Controlling a hobby servo using ATmega32 UART

Discussion in 'Homework Help' started by yaijl, Dec 30, 2013.

  1. yaijl

    Thread Starter New Member

    Dec 30, 2013
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    I am trying to control a hobby servo motor using two ATmega32 microcontrollers. I am using all the default configurations, with the internal default 1 MHz clock and TIMER2 to generate a fast PWM control signal for the servo. The corresponding UART pins TX and RX of both microcontrollers are connected on different breadboards, but are very close to each other. The servo is controlled using a potentiometer, whose amount of rotation also proportionately rotates the servo. The potentiometer is connected to the ADC0 pin. Baud rate is 9600 bps. The PWM output is from OC0A pin.

    My problem is, whenever I turn the potentiometer, there is about 0.5 second delay in the servo rotation. So, if I keep on rotating the potentiometer from one direction to the other, the servo does not turn as smoothly as it should, and instead turns in 1 second intervals.

    I tried the program on a single ATmega32, without the UART communication, and the servo reciprocated the movement of the potentiometer instantly.

    So, why is it not doing through UART? Do I need to mess around with the fuse bits to increase the clock speed to 8 MHz? Or do I need to add an external crystal - something I am trying to avoid due to additional cost.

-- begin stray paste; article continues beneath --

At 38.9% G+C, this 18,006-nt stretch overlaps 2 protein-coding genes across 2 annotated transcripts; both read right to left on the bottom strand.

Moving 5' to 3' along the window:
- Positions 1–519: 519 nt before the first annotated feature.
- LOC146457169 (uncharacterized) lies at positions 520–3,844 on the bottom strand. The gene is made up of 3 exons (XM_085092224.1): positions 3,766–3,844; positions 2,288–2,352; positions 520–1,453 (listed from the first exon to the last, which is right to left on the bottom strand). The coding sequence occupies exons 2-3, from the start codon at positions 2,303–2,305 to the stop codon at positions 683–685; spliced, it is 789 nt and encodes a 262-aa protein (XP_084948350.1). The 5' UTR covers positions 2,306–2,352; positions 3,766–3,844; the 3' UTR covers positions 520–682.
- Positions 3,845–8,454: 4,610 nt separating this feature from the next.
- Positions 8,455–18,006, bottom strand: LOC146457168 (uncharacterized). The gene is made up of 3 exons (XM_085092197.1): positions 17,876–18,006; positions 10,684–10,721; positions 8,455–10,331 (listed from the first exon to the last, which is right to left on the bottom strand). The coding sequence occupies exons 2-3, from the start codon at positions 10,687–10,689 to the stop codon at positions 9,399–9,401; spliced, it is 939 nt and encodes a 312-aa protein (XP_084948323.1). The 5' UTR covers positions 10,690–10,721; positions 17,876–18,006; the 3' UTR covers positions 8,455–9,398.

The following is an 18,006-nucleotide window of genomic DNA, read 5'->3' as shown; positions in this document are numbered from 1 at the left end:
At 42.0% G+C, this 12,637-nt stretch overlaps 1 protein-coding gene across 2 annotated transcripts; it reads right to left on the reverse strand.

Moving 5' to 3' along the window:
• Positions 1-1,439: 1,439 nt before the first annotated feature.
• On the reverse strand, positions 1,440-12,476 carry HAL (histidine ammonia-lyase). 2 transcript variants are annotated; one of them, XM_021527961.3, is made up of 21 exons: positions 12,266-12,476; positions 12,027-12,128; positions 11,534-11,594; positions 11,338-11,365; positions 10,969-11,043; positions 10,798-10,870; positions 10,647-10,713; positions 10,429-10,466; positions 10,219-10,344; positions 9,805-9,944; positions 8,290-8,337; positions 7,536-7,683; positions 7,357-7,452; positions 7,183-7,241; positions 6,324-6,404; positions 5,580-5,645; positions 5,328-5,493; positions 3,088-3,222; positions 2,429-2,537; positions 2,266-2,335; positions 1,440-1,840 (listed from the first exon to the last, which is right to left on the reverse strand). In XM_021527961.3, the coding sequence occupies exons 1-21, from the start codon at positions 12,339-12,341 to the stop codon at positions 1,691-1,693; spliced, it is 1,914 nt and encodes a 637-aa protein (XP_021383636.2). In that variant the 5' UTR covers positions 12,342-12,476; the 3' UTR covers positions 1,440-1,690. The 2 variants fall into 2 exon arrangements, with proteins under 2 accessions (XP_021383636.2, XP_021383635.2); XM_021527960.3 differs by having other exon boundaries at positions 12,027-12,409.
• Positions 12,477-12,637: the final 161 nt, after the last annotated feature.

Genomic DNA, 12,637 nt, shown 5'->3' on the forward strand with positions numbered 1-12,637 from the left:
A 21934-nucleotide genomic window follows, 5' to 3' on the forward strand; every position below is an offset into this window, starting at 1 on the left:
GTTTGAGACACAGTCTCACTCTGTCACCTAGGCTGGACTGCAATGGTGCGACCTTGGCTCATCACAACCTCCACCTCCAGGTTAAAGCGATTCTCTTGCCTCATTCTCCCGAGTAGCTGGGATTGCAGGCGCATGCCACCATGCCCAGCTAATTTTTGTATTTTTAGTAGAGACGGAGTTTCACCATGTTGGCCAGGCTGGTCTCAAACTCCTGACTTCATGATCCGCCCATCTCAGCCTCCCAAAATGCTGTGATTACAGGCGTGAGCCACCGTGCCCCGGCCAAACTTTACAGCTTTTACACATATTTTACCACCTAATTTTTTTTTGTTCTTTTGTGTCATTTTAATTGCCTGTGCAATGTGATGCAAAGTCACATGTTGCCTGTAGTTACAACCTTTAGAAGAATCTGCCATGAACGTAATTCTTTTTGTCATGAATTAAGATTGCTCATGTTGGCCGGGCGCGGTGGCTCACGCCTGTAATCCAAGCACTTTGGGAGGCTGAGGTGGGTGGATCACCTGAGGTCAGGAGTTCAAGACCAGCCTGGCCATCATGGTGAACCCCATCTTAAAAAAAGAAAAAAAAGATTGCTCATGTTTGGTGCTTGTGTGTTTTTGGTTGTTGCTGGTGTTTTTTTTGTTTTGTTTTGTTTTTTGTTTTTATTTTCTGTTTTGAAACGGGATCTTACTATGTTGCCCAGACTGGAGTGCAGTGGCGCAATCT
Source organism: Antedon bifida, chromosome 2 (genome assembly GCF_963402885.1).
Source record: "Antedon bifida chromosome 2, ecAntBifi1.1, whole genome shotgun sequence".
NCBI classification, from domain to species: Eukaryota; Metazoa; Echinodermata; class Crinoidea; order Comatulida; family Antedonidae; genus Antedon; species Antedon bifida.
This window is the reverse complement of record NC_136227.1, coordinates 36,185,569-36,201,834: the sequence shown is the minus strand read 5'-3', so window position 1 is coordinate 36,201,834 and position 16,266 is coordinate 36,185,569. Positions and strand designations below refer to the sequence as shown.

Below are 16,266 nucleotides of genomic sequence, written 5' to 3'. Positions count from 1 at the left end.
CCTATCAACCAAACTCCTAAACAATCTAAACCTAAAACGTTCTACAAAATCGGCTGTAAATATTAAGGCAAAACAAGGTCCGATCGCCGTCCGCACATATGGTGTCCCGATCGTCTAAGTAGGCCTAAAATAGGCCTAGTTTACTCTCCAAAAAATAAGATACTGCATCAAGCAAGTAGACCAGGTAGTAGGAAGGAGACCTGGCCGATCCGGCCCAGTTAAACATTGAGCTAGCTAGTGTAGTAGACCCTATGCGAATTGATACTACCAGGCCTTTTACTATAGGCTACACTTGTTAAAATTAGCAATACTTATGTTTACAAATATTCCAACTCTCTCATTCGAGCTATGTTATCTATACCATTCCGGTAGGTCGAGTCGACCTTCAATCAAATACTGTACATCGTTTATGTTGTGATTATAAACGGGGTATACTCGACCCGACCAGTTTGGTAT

Please advice...
     
  2. MrChips

    Moderator

    Oct 2, 2009
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    It would appear that there is some processing delay in the code of the microcontrollers.
    You will have to post the code for both transmitter and receiver mcu.
     
  3. yaijl

    Thread Starter New Member

    Dec 30, 2013
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    0
    Okay, I will post the code as soon as my school re-opens in january. it is in my drive.

    However, what I can suspect that is causing the said processing delay, is that I am using interrupts for UART communciation. So, in the main loop, I am waiting for the UART TX register to be empty and then I feed it the position of the potentiomter. At the RX end too, I am waiting for the RX register to be empty and then feeding it the incoming 8 bit UART signal. Then, I am using that information to drive the servo by producing the appropriate length of PWM.

    Is this a possible culprit?
     
    Last edited: Dec 30, 2013
  4. MaxHeadRoom

    Expert

    Jul 18, 2013
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    One USART word at 9600 baud takes around 1ms to transmit, so it should not be that delay, unless you have a repeated interrupt condition?
    Max.
     
  5. MrChips

    Moderator

    Oct 2, 2009
    12,440
    3,361
    As max says, it takes only 1ms to transmit one byte at 9600 baud.

    You are experiencing delays of 500ms.
    Did you write the codes yourself? Then ask yourself where and how can a delay of 500ms be introduced? I cannot think of too many possibilities.

    1) software delay in the code
    2) hardware timer delay
    3) interrupts locking out polling
    4) watch dog timer kicking in
    5) power supply drop out
     
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